Volatility and Velocity

December 4, 2009



I have exchanged e mail with you in the past.  I thought I would let you know that your article in Auto Success titled “Volatility and Velocity” brought me up out of my chair.  It is as dead on accurate as any article I have recently read pertaining to a very competitive used car market.  I would recommend to anyone currently struggling and looking for some answers to start by reading this article.  In my opinion it’s a true eye opener. In addition it’s a quick effective tutorial that can be used to help broaden your stores understanding of just exactly what’s happening differently in market today compared to a year or two ago.


Thanks Dale!  Your work is great reference for all of us! – Matt





Thank you so much for the kind words.  I’ve copied the article below. – Dale


On a recent visit to one of the country’s finest dealer groups, I sat with the used vehicle manager and other top executives in their main store to examine why the store’s used vehicle volumes have dropped by about 50 percent and why, after months of effort, they still hadn’t been able to move the sales needle.


On the surface, the dynamics at this store are the same as many dealerships across the country-even with the store’s enviable West Coast location and reputation: New sales had dropped for the store’s domestic franchise brand, sapping trade-ins that normally fueled the used vehicle department. Likewise, the store had trouble finding vehicles it could purchase at auction, given an upward swing in wholesale values due to greater competition among buyers in the auction lanes.


But a deeper examination revealed other problems that, when taken together, amounted to a “stand still” in their used vehicle department.


• The store still emphasized its franchise brand, with 80 percent of its used inventory reflecting the nameplate. As we reviewed marketplace dynamics, the store had virtually none of the off-brand highline models that were selling like hotcakes, nor did it stock enough of off-brand, “plain Jane” units that, while not as exciting as sports cars and other snazzy units the store preferred to stock, were selling at faster rates.
• The store’s average days in inventory ran well above 100 days. Its retail asking prices were, on average, 10 percent above the market if not more. Both of these, I learned, were symptomatic of a dealership goal of generating $3,000 gross profit per unit.
• The store did not show any wholesale losses on the books. I was mystified, although a deeper discussion revealed that “packs” and “moving money around” likely masked the true wholesale loss picture.
• The store had not taken any steps to acquire inventory beyond a local auction or two-despite acknowledging that more aggressive sourcing was likely needed.


As I discussed these dynamics, it became clear that the dealership’s desire to achieve its gross profit goal on every vehicle was undermining its ability to become a more efficient and market-attuned used vehicle retailer. In addition, the management practices that masked the true costs of their inefficient processes also inhibited the store’s ability to transform to a new used vehicle management model.


So while this store stands still, here’s what’s happening in the fast-moving, more efficient marketplace that surrounds it:


Wholesale Value Volatility: At the time of writing, the wholesale values of used vehicles are increasing, not falling as they had been the previous year. Manheim Consulting says the reversal is the result of a drop-off in new vehicle sales, diminished supplies of used vehicles at auctions and greater demand for vehicles from wholesale buyers.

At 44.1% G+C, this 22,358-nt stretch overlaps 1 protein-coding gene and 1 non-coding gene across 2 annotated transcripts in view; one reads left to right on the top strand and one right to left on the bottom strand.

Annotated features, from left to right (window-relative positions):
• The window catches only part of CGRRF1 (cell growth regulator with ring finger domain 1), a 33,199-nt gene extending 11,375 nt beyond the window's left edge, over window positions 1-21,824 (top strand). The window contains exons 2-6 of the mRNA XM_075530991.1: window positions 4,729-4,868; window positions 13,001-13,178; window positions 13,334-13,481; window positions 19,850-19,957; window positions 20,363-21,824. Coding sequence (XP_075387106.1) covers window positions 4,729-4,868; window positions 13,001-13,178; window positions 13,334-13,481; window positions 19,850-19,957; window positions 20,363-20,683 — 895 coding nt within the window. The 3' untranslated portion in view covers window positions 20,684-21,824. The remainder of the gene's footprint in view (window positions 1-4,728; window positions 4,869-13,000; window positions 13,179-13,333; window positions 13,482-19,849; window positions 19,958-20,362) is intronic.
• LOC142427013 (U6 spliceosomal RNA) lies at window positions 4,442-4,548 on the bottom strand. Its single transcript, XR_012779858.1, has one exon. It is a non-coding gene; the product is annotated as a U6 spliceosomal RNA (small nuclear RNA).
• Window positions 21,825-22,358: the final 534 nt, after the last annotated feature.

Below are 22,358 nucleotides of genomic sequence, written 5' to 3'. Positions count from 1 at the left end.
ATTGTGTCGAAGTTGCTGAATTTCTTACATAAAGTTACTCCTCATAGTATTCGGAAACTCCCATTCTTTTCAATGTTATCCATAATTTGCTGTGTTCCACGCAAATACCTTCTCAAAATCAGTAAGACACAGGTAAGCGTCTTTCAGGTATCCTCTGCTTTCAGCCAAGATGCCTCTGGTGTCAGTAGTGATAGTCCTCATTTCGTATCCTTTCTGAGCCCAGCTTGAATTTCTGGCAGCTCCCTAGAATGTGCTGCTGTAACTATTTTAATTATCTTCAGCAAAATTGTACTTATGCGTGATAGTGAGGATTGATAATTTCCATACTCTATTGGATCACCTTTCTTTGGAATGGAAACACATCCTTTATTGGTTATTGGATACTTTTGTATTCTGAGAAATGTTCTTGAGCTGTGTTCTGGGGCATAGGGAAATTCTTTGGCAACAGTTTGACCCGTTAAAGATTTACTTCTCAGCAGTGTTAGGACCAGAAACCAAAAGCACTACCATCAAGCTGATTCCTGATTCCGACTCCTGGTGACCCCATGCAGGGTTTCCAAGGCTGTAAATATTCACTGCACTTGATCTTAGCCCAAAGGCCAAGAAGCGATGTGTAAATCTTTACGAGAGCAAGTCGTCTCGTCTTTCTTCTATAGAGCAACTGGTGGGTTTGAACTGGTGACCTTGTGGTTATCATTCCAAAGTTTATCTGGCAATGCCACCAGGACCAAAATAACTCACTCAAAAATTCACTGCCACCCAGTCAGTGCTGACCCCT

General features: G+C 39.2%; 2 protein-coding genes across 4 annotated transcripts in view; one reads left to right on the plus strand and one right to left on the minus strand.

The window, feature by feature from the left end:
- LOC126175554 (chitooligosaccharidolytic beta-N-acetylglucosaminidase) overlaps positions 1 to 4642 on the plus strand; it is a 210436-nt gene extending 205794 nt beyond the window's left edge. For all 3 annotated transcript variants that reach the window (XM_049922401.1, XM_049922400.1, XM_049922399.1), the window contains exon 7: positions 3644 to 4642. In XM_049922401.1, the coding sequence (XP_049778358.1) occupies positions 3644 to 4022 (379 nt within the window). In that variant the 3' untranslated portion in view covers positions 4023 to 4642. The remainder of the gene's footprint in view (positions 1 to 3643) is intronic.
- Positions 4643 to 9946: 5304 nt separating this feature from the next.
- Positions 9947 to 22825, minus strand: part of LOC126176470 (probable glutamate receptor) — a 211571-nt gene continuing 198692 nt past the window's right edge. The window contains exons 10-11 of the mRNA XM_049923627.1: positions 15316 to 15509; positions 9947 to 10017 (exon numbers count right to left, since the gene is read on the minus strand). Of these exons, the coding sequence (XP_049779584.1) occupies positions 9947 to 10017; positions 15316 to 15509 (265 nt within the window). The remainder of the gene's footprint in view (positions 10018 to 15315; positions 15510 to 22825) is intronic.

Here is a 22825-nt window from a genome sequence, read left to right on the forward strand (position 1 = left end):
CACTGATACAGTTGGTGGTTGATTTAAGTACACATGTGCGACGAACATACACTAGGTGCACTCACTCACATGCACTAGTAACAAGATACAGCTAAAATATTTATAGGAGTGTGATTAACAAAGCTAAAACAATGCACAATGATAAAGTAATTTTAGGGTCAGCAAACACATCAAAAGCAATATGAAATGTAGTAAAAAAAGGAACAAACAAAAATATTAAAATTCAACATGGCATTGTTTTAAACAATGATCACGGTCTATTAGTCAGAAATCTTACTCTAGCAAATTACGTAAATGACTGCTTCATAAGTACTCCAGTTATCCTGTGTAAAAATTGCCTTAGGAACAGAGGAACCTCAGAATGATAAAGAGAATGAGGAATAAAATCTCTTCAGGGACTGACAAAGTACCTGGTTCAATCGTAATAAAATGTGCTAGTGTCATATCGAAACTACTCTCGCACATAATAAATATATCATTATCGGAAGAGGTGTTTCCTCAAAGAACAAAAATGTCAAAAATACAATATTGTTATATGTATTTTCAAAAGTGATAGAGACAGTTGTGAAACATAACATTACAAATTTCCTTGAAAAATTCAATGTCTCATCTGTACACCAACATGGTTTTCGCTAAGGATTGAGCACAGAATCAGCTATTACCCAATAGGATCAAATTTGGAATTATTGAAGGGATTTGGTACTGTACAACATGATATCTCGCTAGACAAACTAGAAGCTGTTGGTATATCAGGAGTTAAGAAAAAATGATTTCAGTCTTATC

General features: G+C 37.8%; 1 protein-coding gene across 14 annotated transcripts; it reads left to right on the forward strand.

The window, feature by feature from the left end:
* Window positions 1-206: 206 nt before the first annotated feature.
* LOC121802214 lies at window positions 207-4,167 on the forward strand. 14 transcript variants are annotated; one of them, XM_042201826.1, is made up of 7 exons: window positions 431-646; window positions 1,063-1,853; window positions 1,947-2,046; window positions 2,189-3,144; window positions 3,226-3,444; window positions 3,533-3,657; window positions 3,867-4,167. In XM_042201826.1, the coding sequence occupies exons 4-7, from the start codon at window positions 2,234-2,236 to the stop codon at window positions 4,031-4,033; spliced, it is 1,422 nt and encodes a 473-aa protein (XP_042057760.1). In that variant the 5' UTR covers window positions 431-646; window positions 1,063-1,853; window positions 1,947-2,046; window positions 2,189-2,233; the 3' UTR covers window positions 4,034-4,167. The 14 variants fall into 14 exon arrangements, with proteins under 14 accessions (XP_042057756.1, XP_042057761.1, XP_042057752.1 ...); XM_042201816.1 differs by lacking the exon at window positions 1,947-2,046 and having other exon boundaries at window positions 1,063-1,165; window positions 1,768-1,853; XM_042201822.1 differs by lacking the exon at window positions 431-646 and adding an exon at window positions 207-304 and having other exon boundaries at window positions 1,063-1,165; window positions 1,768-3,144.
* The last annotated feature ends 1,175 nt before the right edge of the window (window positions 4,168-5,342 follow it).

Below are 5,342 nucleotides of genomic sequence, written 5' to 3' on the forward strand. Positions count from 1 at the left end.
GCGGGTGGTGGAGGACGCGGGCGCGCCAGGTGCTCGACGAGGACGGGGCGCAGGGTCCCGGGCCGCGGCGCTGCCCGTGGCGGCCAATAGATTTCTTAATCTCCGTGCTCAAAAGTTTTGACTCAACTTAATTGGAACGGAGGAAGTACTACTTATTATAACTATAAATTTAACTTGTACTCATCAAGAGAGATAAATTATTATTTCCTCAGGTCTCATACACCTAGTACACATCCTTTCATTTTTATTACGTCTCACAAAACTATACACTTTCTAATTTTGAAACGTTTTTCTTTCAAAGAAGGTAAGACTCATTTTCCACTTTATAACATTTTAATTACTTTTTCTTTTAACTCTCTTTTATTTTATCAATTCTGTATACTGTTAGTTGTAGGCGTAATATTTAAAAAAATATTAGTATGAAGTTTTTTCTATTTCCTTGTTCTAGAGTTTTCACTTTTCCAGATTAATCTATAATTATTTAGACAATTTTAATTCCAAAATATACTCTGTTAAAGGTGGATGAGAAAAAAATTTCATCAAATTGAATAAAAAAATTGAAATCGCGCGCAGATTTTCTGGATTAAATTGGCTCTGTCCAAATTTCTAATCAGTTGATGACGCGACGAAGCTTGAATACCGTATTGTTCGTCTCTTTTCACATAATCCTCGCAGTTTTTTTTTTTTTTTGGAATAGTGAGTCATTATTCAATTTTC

Lender Volatility: The rise in wholesale vehicle values is contributing to a pincer-like effect on deal-making at dealerships. Lenders, who are retrenching from losses and recalculating risk, are less likely to pay as much advance on deals, and they’re far less likely to absorb any negative equity than they did in deals just a few years ago. This dynamic, which I view as another sign of marketplace volatility, means dealers and used vehicle managers must be attuned to the vehicles and customer credit profiles that can and will get the ultimate OK from lenders.


Consumer Volatility: Today’s consumers are more circumspect than in the past about spending money on big purchases like used vehicles. What’s more, their interest in buying is more erratic: If gas prices are going up, they move toward fuel-efficient vehicles. If gas prices stabilize, the market for SUVs and trucks picks up.


These market nuances are lost on traditional dealers and used vehicle managers like my West Coast dealer friend who effectively stocks and sells “what they know” versus determining the vehicle segments where demand bubbles are building and breaking.


The key take-away: An efficient market, with its innate volatility, creates risk for dealers and used vehicle managers.  The longer a vehicle stays in a store’s inventory, the greater the chance that wholesale value changes, shifts in consumer preferences and other factors will impede a vehicle’s ability to sell and produce an acceptable ROI. Likewise, the longer a vehicle remains in inventory, the longer a dealer’s investment is tied up in a unit that may be a less effective retailing proposition than another.


Meanwhile, a velocity-based approach to managing used vehicle operations by its “from money to metal, money to metal” nature, reduces risk by enabling dealers and used vehicle managers to efficiently track marketplace dynamics and sell vehicles in a shorter time to minimize exposure to the market’s volatility thus avoiding the “stand still.”

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